An illustration of a book of poetry, a mask and a pen
Poetry is one of the beautiful ways we can make connections during quarantine. (Illustration by Melchisedech Quagrainie, Columbia College Chicago)
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An illustration of a book of poetry, a mask and a pen

The whole world has been forced to slow down and become isolated, which is why many people have turned to poetic literature to cope.

“I’ve loved poetry since I was a little girl.” So begins the conversation I had with Dr. Martha Nell Smith, a professor of English at University of Maryland and the Executive Director of the Dickinson Electronic Archives. We sat down over Zoom one sunny afternoon to talk about one of Smith’s lifelong passions: poetry. But there was a twist.

I didn’t want to simply talk about poetry as a genre, I wanted to know about the application of poetry during the pandemic. Smith has been using poetry to console, inspire and carry herself through the months of lockdown. Over the course of our conversation, she shared with me a multitude of poets who she has found herself turning to during this trying time.

We began with Smith’s personal relationship to poetry. Smith recounted, “I was exposed to some Emily Dickinson poems when I was quite young, and I always thought, ‘Man! She is really weird and I like her.’ And then when I got a little older, her poems almost began to feel like math problems.” I was perplexed. Poetry seemed to me the antithesis of math. Yet, the further Smith explained, the more it dawned on me how correct she was. Just like with math, every word, letter and symbol in poetry counts. Nothing is done without purpose. It can be straightforward, and yet at the same time, intensely complex.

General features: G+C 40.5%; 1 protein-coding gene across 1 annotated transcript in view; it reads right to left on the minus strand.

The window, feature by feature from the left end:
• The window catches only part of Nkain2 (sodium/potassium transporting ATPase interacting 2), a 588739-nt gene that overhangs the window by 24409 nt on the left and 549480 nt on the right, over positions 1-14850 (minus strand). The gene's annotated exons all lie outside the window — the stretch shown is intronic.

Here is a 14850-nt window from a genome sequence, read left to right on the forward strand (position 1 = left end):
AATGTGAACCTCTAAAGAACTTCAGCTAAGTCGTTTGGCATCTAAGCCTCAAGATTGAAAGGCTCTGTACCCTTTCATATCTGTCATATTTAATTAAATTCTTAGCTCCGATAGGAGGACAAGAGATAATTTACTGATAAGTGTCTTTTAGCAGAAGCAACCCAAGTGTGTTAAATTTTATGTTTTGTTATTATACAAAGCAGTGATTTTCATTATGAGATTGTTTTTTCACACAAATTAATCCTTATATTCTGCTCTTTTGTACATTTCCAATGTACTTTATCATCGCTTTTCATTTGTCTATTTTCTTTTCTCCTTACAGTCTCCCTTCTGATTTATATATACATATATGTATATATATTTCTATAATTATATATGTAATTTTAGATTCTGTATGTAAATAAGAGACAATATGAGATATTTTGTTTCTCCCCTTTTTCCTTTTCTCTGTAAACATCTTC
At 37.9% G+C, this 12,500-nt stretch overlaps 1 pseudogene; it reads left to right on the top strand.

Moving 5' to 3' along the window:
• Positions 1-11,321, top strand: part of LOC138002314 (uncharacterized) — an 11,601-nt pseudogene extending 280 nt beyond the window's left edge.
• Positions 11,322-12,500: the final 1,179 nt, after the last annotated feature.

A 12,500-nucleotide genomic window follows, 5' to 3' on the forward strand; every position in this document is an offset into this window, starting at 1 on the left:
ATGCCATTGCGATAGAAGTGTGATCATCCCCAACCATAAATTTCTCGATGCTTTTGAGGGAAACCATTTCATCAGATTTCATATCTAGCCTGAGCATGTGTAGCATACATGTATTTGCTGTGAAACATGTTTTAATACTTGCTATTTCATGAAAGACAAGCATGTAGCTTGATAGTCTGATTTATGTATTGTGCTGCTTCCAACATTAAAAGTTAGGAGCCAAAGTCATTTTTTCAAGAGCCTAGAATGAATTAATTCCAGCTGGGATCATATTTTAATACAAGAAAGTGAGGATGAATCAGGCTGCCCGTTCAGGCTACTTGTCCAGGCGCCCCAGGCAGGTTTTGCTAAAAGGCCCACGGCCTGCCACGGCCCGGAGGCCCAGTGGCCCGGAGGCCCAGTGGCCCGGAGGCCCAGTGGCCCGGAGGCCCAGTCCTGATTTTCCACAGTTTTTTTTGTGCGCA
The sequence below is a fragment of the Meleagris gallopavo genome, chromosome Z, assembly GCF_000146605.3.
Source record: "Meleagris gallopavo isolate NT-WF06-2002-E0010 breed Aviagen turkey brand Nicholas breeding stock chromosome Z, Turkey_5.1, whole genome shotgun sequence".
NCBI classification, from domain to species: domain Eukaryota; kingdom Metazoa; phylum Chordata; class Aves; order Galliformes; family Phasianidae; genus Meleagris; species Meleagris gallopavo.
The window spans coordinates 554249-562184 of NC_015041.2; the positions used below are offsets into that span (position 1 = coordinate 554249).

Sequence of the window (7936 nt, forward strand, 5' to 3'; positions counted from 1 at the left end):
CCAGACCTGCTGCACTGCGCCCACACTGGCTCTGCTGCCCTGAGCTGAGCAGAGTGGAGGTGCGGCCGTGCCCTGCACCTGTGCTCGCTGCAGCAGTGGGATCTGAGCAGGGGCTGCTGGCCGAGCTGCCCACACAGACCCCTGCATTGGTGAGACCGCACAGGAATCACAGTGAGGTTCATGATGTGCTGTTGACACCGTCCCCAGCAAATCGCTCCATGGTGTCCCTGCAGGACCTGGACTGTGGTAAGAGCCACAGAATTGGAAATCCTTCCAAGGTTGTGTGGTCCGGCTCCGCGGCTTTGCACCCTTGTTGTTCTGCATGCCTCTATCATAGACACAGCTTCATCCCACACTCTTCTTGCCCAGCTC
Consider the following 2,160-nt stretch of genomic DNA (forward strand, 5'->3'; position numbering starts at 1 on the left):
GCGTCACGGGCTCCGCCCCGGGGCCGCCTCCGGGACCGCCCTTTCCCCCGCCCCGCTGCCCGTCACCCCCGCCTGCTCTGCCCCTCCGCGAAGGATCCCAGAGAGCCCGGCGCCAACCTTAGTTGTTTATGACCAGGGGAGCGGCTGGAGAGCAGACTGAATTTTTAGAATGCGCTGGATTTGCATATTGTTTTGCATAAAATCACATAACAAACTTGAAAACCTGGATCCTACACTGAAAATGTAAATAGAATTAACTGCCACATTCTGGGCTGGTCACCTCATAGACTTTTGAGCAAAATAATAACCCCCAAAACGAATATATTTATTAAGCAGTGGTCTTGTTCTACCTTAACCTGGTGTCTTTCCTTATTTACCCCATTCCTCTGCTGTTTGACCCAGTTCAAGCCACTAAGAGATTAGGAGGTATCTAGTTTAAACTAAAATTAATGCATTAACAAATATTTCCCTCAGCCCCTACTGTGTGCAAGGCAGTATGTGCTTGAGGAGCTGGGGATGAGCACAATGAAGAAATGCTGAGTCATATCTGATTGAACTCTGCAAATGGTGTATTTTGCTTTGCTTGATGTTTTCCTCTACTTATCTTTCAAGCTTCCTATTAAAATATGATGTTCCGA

Our lives have become markedly more interior. That, too, is both straightforward and complex. All we need to do is stay inside. So why can it feel at times like the hardest thing to do? With the onset of the cold winter months, and a virus spreading chaos outside, it is no wonder that thousands have turned to the pages of books as a means to escape — at least for a little while. Smith quickly began to rattle off names of the poets she has been reading during lockdown. “I have found myself reading more,” she states. “One of the first poems I turned to when I realized we were going to be on a long lockdown was Dickinson’s A Prison Gets to Be a Friend.

Professor Smith’s long-time favorites — Emily Dickinson of course making the list — haven’t been her sole companions during the pandemic, though. “I found myself reading someone I became fascinated with 10, maybe 20 years ago. Rafael Campo — a doctor but also a poet,” says Smith. She told me of a particular poem he wrote titled, “Ten Patients, And Another.” Smith explains, “In reading about doctors I thought of Campo and this poem.”

Of caretaking, and the sacrifices many of us have made to lend a helping hand to others, Smith reads Essex Hemphill. “I did find myself going back to some AIDS poetry that I teach periodically,” Smith tells me. “I’m a big fan of Essex Hemphill, who’s no longer with us. He died of AIDS about 20 years ago.” Professor Smith recommends Hemphill’s poem, When My Brother Fell.

Poetry is universal. My conversation with this preeminent Emily Dickinson scholar simply confirmed it. Globally, we are searching for ways to make and keep connections with other human beings. Poetry can be that connection, can foster understanding between strangers. There are countless works waiting to be read.

Looking for more recommendations? This list from NPR focuses on “Keeping the Dark at Bay.” This one from Buzzfeed lists all the recently released and absolutely necessary works of poetry to read in 2020. Mass Poetry, an organization dedicated to the support of poetry readers and writers in Massachusetts, compiled a list of resources for poetry readers during the pandemic.

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